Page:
So then ActiveRecord test results, minus the KCODE workaround (since Tom ran these for me):
1012 tests, 3417 assertions, 41 failures, 35 errors
Here our results dip to around 92% passing, but it's really the extended features of AR that have failures here. We've come a long way on this; results on the months-outdated JRuby wiki show Rails 1.1.6's ActiveRecord only passing about 60% of that release's tests, so there's been a ton of improvement since November. And we generally understand how to fix the remaining failures, so it's only a matter of (short) time.
Can you guess what ActionMailer does? ActionMailer provides support for composing, formatting, and sending email from a Rails app. And that's about it. It's not a huge library, but it's essential for many apps.
64 tests, 142 assertions, 9 failures, 6 errors
That's about 75% passing, with a grand total of six test scripts. We haven't focused on this much, other than Tom's initial KCODE work a few months back. The current failures are almost all mail-formatting or SMTP-wrangling issues. I don't expect them to be hard to repair.
Because ActionWebservice's tests require some database setup, we haven't tackled them yet. But I would lay even money that they'll be comparable to ActiveRecord at their worst. For now, they all just fail because MySQL isn't set up correctly for them.
96 tests, 0 assertions, 0 failures, 96 errors
Any community member that wants to dive into ActionWebservice or ActionMailer would fast become a JRuby Hero.
Railties is the final piece of the Rails puzzle, and it...well..."ties Rails" together. I show the results here mostly for completeness; many of the libraries in Railties we'll never support (fcgi, for example) and most JRuby-on-Rails deployments will use alternative mechanisms for hitting the web.
5 tests, 19 assertions, 2 failures, 0 errors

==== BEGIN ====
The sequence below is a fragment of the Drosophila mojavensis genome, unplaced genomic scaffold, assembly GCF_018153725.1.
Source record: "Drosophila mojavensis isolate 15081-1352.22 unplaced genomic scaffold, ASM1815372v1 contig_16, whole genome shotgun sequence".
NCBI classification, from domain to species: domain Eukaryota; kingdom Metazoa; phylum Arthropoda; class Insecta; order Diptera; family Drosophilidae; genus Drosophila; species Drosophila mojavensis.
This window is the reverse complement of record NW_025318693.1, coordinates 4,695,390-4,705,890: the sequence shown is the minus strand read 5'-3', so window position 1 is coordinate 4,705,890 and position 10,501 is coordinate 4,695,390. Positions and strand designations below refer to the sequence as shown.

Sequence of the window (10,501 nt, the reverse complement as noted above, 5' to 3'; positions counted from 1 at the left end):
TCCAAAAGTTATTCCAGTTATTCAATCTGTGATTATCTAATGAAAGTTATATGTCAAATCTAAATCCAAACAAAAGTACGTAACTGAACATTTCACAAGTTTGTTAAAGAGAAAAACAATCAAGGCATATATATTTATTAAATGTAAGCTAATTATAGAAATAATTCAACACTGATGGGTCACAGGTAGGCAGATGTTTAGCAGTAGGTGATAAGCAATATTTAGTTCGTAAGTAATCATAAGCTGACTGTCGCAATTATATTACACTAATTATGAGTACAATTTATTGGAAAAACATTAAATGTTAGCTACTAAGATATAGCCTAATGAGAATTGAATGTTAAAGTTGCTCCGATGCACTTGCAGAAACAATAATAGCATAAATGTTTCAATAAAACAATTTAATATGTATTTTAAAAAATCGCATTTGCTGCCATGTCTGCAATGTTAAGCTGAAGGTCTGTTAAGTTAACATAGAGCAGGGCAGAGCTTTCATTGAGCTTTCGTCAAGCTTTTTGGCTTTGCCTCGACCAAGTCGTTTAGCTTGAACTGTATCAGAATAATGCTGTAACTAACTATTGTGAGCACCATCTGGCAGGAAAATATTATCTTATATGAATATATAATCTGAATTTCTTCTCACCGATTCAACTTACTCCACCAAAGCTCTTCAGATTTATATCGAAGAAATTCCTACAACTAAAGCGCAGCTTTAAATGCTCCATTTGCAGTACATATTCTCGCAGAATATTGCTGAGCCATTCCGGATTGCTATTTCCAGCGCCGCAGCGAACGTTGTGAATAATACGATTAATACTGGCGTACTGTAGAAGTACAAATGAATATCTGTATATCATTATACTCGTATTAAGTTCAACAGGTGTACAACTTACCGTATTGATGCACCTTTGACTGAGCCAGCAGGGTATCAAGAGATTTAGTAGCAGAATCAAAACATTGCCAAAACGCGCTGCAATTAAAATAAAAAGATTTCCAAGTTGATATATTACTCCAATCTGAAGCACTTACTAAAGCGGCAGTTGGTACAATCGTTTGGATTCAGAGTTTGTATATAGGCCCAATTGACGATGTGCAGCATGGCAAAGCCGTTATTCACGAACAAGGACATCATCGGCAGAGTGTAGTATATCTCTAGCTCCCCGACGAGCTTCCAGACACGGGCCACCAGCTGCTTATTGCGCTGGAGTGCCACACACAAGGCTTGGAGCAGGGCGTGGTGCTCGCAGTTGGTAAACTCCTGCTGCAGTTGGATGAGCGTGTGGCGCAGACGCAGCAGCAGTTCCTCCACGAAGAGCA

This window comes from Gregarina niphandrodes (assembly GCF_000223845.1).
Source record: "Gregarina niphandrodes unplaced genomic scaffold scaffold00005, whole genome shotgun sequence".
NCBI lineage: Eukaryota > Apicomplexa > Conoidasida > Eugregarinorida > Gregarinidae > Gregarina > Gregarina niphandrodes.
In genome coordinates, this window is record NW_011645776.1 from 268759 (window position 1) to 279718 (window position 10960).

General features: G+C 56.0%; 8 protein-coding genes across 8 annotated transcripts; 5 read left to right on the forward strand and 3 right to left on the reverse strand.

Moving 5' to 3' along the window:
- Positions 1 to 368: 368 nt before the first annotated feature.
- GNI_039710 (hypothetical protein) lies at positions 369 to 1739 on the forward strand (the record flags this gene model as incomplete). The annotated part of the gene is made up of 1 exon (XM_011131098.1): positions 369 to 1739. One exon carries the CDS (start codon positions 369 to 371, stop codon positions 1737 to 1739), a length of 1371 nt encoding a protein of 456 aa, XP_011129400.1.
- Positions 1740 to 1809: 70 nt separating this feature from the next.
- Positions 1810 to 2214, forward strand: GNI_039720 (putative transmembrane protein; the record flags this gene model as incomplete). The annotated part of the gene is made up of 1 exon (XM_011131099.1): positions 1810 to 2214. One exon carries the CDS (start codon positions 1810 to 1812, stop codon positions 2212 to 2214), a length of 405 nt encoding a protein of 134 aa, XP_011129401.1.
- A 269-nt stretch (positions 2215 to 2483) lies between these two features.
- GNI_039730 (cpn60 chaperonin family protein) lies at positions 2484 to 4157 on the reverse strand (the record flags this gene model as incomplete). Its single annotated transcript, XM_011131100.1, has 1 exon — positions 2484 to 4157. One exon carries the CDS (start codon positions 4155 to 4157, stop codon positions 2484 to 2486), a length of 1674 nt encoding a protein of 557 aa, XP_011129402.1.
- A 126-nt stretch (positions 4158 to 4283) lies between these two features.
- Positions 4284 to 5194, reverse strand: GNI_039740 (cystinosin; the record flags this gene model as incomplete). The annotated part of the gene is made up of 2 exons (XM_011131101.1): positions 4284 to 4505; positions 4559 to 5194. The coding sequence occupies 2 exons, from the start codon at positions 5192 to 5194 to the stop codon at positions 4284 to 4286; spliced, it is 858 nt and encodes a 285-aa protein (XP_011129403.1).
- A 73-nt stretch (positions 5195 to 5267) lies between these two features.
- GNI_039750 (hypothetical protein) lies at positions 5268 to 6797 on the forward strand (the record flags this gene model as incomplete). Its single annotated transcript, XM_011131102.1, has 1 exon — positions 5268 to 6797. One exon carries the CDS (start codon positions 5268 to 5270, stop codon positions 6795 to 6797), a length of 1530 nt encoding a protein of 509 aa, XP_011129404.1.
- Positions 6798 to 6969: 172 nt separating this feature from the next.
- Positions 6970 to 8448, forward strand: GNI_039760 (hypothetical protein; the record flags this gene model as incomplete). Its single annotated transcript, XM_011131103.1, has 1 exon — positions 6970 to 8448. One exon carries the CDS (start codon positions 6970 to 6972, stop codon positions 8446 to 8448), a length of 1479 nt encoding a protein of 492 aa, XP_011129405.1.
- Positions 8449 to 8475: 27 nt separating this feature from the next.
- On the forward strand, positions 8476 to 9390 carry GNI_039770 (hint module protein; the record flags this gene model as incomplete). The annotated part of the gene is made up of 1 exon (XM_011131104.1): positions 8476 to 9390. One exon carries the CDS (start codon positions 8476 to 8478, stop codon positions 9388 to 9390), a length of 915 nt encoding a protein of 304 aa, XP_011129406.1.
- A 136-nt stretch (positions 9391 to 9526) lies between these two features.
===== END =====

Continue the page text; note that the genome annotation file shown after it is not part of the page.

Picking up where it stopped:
Official Rails Support?
Because things are looking pretty solid, we've been looking for an answer to this question: What does Rails Support in JRuby mean? Do we have to pass all test cases 100% to "officially" support Rails? That might never happen, since there's POSIX and external library stuff we won't ever handle (nor will we need to for JRuby on Rails apps). So then is it a certain percentage? 95%? 98%?
I think the truth is that we could really announce support for Rails now. Almost all the visible, outstanding issues with actually *running* Rails apps have been resolved, and most apps and scripts work fine. There's ongoing work to improve ActiveRecord-JDBC's support for other databases, but that's an endless quest. And of course there's more work needed to support Grizzly, Mongrel, and WAR-based deployment of JRuby on Rails, but those are peripheral to the official announcement. Even when we do make an official announcement, it will be for a pre-1.0 version of JRuby, since we know there's another few months left on 1.0 fixes and features.
So what do you think, dear reader? At what point would you feel safe saying "Let's have our non-JRuby hackers try using JRuby on Rails"? You probably would *be* safe right now, since even if you found issues we've got a busy community ready to help solve them. And we'll probably tiptoe closer to "perfect" Rails support in JRuby over the next couple months, chasing the long tail of Ruby compatibility. But how do these numbers and this update make you feel about JRuby on Rails today?
And as always, we love to have additional contributors, so we'll bend over backwards to make it easy for you to help. Join the lists, join #jruby on freenode IRC, or toss us email privately. JRuby is an amazing community-driven success story, and the only thing missing is you.